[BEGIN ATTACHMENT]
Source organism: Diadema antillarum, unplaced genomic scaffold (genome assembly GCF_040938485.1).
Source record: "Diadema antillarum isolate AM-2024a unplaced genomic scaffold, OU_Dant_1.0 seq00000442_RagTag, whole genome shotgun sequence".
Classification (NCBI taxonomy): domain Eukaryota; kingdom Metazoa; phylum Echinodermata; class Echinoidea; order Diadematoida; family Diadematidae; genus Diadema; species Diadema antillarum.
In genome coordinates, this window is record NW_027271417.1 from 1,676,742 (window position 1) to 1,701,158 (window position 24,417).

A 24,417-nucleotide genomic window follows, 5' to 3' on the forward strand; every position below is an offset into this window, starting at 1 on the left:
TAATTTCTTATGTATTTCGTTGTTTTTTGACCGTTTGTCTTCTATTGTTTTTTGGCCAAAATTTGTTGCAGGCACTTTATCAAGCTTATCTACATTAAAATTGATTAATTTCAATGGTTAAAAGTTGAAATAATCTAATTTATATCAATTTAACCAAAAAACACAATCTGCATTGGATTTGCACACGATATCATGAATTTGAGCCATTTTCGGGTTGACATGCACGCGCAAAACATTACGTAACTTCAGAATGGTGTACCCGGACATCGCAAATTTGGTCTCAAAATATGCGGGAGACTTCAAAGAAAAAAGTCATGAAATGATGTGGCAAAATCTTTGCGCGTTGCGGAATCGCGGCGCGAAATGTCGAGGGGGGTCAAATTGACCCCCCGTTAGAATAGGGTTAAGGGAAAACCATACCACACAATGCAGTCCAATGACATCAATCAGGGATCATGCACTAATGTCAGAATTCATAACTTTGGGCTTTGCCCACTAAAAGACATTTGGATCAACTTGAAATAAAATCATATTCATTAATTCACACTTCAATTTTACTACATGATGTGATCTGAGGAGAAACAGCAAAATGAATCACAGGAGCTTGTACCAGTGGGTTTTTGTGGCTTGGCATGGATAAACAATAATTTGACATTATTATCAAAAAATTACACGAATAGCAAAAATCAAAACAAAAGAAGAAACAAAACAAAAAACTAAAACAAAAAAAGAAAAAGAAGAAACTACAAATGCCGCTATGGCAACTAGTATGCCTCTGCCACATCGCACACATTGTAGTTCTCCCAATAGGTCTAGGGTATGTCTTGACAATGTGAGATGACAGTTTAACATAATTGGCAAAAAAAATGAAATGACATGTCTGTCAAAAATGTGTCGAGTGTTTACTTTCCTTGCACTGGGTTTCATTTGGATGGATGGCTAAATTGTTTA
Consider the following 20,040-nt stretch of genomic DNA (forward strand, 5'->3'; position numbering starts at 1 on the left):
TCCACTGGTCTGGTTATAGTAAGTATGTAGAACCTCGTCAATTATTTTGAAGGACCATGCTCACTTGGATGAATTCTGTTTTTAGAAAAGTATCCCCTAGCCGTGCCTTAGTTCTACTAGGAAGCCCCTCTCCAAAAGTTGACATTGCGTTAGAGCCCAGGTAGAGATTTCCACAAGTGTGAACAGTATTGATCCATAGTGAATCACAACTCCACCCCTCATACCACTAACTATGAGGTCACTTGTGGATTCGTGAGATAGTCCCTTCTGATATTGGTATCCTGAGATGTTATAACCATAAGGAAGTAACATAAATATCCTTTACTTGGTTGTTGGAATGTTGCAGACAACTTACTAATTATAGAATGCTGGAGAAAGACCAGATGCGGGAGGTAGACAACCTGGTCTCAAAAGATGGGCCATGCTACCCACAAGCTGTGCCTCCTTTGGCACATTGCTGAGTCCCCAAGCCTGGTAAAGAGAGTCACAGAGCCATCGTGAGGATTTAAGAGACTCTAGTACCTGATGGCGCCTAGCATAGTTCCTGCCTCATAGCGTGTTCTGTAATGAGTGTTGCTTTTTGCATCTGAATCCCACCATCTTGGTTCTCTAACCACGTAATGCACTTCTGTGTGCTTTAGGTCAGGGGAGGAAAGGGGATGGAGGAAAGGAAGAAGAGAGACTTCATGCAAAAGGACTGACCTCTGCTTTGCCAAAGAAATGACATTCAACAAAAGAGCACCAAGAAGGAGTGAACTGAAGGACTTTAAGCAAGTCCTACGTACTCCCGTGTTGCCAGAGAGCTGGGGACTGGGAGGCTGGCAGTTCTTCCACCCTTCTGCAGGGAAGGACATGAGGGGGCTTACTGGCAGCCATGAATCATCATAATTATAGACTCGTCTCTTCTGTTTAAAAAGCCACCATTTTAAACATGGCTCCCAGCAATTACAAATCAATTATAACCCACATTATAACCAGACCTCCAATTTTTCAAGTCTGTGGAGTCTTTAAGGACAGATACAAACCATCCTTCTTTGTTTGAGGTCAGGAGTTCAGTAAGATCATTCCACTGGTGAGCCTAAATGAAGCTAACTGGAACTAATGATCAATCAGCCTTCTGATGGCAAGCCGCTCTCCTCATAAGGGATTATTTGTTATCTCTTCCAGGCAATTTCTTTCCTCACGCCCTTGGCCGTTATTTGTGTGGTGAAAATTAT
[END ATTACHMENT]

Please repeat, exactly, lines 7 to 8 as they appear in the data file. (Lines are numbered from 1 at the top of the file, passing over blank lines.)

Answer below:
Consider the following 20,040-nt stretch of genomic DNA (forward strand, 5'->3'; position numbering starts at 1 on the left):
TCCACTGGTCTGGTTATAGTAAGTATGTAGAACCTCGTCAATTATTTTGAAGGACCATGCTCACTTGGATGAATTCTGTTTTTAGAAAAGTATCCCCTAGCCGTGCCTTAGTTCTACTAGGAAGCCCCTCTCCAAAAGTTGACATTGCGTTAGAGCCCAGGTAGAGATTTCCACAAGTGTGAACAGTATTGATCCATAGTGAATCACAACTCCACCCCTCATACCACTAACTATGAGGTCACTTGTGGATTCGTGAGATAGTCCCTTCTGATATTGGTATCCTGAGATGTTATAACCATAAGGAAGTAACATAAATATCCTTTACTTGGTTGTTGGAATGTTGCAGACAACTTACTAATTATAGAATGCTGGAGAAAGACCAGATGCGGGAGGTAGACAACCTGGTCTCAAAAGATGGGCCATGCTACCCACAAGCTGTGCCTCCTTTGGCACATTGCTGAGTCCCCAAGCCTGGTAAAGAGAGTCACAGAGCCATCGTGAGGATTTAAGAGACTCTAGTACCTGATGGCGCCTAGCATAGTTCCTGCCTCATAGCGTGTTCTGTAATGAGTGTTGCTTTTTGCATCTGAATCCCACCATCTTGGTTCTCTAACCACGTAATGCACTTCTGTGTGCTTTAGGTCAGGGGAGGAAAGGGGATGGAGGAAAGGAAGAAGAGAGACTTCATGCAAAAGGACTGACCTCTGCTTTGCCAAAGAAATGACATTCAACAAAAGAGCACCAAGAAGGAGTGAACTGAAGGACTTTAAGCAAGTCCTACGTACTCCCGTGTTGCCAGAGAGCTGGGGACTGGGAGGCTGGCAGTTCTTCCACCCTTCTGCAGGGAAGGACATGAGGGGGCTTACTGGCAGCCATGAATCATCATAATTATAGACTCGTCTCTTCTGTTTAAAAAGCCACCATTTTAAACATGGCTCCCAGCAATTACAAATCAATTATAACCCACATTATAACCAGACCTCCAATTTTTCAAGTCTGTGGAGTCTTTAAGGACAGATACAAACCATCCTTCTTTGTTTGAGGTCAGGAGTTCAGTAAGATCATTCCACTGGTGAGCCTAAATGAAGCTAACTGGAACTAATGATCAATCAGCCTTCTGATGGCAAGCCGCTCTCCTCATAAGGGATTATTTGTTATCTCTTCCAGGCAATTTCTTTCCTCACGCCCTTGGCCGTTATTTGTGTGGTGAAAATTAT